Jack Marley’s heavyweight ambitions for Paris benefiting from early Olympic qualification

The 21-year-old from Monkstown who secured his Paris berth last June hopes to add to Ireland’s Olympics boxing success

Only five months to go. Each time Jack Marley gets these gentle reminders he’s thankful for how far he’s already come, his rapid rise in the boxing ranks ensuring his Olympic journey got a head start of sorts.

Marley was among the five Irish boxers who sealed their Paris berth at the European Games in Krakow last June, the then 20-year-old from Monkstown Boxing Club in south Dublin becoming Ireland’s first heavyweight qualifier since 1996 – his silver medal in that class also our first anywhere since the famed Gearóid Ó Colmáin, the European heavyweight champion back in 1947.

Eight months on from Krakow, Marley has been ramping up his Paris preparations, winning bronze at the esteemed Strandja tournament in Bulgaria earlier this month. This week, he heads to the first World qualifier tournament in Busto Arsizio, outside Milan, to support the Irish team aiming to qualify three more boxers, with about 700 international contenders for a further 50 Paris berths.

It’s not going to be easy, which is why Marley’s success last June has taken on even greater meaning.


“I didn’t really take it into consideration how lucky I was to qualify so early until now,” he says. “When I saw everyone else training, and getting ready for the World qualifier, it’s obviously a massive advantage that I’ve qualified so early.”

Marley will contest the European Championships in Serbia in April, before turning all his attention to Paris: this after all has been the dream since he joined Monkstown at age nine, and won his first Irish title at age 11.

“Ever since I put on the gloves as an eight-year-old, the Olympics were the pinnacle, the highest you can go in amateur boxing. I was back and forth between boxing and playing soccer (with St Joseph’s) up until I was 13 or 14. But I just fell in love in boxing, and that was it.”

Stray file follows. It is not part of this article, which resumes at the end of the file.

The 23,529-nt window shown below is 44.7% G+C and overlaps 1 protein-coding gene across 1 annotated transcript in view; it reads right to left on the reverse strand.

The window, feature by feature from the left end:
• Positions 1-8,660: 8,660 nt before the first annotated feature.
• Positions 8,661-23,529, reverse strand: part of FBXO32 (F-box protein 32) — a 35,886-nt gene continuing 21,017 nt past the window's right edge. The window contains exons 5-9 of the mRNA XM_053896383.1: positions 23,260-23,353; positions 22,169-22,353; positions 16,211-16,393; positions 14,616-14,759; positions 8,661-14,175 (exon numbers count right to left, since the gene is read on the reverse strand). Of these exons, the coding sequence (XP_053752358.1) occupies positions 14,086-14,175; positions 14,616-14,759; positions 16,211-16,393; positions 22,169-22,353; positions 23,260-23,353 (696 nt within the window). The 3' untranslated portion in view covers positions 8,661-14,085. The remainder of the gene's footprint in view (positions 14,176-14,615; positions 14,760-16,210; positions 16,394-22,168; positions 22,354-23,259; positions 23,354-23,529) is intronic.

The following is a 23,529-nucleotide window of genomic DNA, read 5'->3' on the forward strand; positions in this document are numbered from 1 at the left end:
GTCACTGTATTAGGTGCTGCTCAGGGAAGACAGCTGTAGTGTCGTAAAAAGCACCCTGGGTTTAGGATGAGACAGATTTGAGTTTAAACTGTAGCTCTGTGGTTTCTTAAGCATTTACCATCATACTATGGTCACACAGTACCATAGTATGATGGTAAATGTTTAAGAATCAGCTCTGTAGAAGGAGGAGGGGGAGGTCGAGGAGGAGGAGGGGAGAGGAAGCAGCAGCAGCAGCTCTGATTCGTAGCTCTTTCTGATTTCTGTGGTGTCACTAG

He’s had some inspiration along the way, Katie Taylor visiting his primary school, Monkstown Educate Together, shortly after her London success in 2012.

“That was huge, they really built up those Games for Katie, and I remember the scenes in Bray, thousands on the seafront, watching her win that final. We’re Ireland’s most successful Olympic sport, so I know the legacy that Irish boxing has at the Olympics. I hope to add to it. That’s the ambition, it’s as far as we can go. I have to aim for that. It would be silly not to.”

He’s taken his chances too, Irish boxing’s then high performance manager Bernard Dunne inviting him into the elite training group in May 2021, four weeks before he was due to sit his Leaving Cert; so he opted for the predicted grades allowed during Covid-19, did okay anyway, then worked part-time before joining that elite group for real.

“It wasn’t easy, the first year and a half to two years was unpaid but I’m reaping the rewards now. We came in Tuesday to Friday, so I worked Monday and Saturday. I did many things, like landscaping, when I finally got driving, I did flower deliveries. Bouquets, chocolates and wine.

“But the end goal still hasn’t changed, and we’re pushing towards that now.”

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Ian O'Riordan

Ian O'Riordan

Ian O'Riordan is an Irish Times sports journalist writing on athletics